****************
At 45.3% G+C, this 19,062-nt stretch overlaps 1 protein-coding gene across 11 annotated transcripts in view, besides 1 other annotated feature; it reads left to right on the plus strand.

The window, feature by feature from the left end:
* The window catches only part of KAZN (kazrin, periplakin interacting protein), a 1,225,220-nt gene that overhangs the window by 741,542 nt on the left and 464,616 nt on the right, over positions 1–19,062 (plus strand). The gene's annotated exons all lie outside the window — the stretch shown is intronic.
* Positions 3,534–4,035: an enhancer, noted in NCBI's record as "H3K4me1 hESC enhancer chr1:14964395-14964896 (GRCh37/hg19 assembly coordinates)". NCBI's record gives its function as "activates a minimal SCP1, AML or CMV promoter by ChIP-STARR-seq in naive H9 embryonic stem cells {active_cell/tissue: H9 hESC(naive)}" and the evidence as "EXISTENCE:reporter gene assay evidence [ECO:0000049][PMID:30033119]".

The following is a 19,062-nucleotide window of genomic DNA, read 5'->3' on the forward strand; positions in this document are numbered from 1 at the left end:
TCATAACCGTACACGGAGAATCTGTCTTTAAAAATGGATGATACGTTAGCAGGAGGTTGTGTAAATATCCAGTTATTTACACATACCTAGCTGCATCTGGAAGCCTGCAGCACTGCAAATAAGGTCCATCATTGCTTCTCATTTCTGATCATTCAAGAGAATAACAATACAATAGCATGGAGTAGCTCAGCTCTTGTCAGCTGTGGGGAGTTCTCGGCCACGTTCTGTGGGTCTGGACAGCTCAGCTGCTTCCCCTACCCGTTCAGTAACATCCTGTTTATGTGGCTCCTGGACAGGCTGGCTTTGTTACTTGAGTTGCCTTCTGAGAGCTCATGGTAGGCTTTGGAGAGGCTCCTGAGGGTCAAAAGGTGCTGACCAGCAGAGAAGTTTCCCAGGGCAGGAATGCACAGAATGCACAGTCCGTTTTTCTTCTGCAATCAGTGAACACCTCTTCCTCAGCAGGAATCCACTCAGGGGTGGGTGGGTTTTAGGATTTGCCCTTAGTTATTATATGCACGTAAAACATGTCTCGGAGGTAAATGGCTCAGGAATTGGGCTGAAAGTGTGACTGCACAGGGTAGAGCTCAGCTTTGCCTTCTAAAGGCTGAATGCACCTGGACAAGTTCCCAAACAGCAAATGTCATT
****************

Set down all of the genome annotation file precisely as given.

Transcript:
At 45.3% G+C, this 19,062-nt stretch overlaps 1 protein-coding gene across 11 annotated transcripts in view, besides 1 other annotated feature; it reads left to right on the plus strand.

The window, feature by feature from the left end:
* The window catches only part of KAZN (kazrin, periplakin interacting protein), a 1,225,220-nt gene that overhangs the window by 741,542 nt on the left and 464,616 nt on the right, over positions 1–19,062 (plus strand). The gene's annotated exons all lie outside the window — the stretch shown is intronic.
* Positions 3,534–4,035: an enhancer, noted in NCBI's record as "H3K4me1 hESC enhancer chr1:14964395-14964896 (GRCh37/hg19 assembly coordinates)". NCBI's record gives its function as "activates a minimal SCP1, AML or CMV promoter by ChIP-STARR-seq in naive H9 embryonic stem cells {active_cell/tissue: H9 hESC(naive)}" and the evidence as "EXISTENCE:reporter gene assay evidence [ECO:0000049][PMID:30033119]".

The following is a 19,062-nucleotide window of genomic DNA, read 5'->3' on the forward strand; positions in this document are numbered from 1 at the left end:
TCATAACCGTACACGGAGAATCTGTCTTTAAAAATGGATGATACGTTAGCAGGAGGTTGTGTAAATATCCAGTTATTTACACATACCTAGCTGCATCTGGAAGCCTGCAGCACTGCAAATAAGGTCCATCATTGCTTCTCATTTCTGATCATTCAAGAGAATAACAATACAATAGCATGGAGTAGCTCAGCTCTTGTCAGCTGTGGGGAGTTCTCGGCCACGTTCTGTGGGTCTGGACAGCTCAGCTGCTTCCCCTACCCGTTCAGTAACATCCTGTTTATGTGGCTCCTGGACAGGCTGGCTTTGTTACTTGAGTTGCCTTCTGAGAGCTCATGGTAGGCTTTGGAGAGGCTCCTGAGGGTCAAAAGGTGCTGACCAGCAGAGAAGTTTCCCAGGGCAGGAATGCACAGAATGCACAGTCCGTTTTTCTTCTGCAATCAGTGAACACCTCTTCCTCAGCAGGAATCCACTCAGGGGTGGGTGGGTTTTAGGATTTGCCCTTAGTTATTATATGCACGTAAAACATGTCTCGGAGGTAAATGGCTCAGGAATTGGGCTGAAAGTGTGACTGCACAGGGTAGAGCTCAGCTTTGCCTTCTAAAGGCTGAATGCACCTGGACAAGTTCCCAAACAGCAAATGTCATT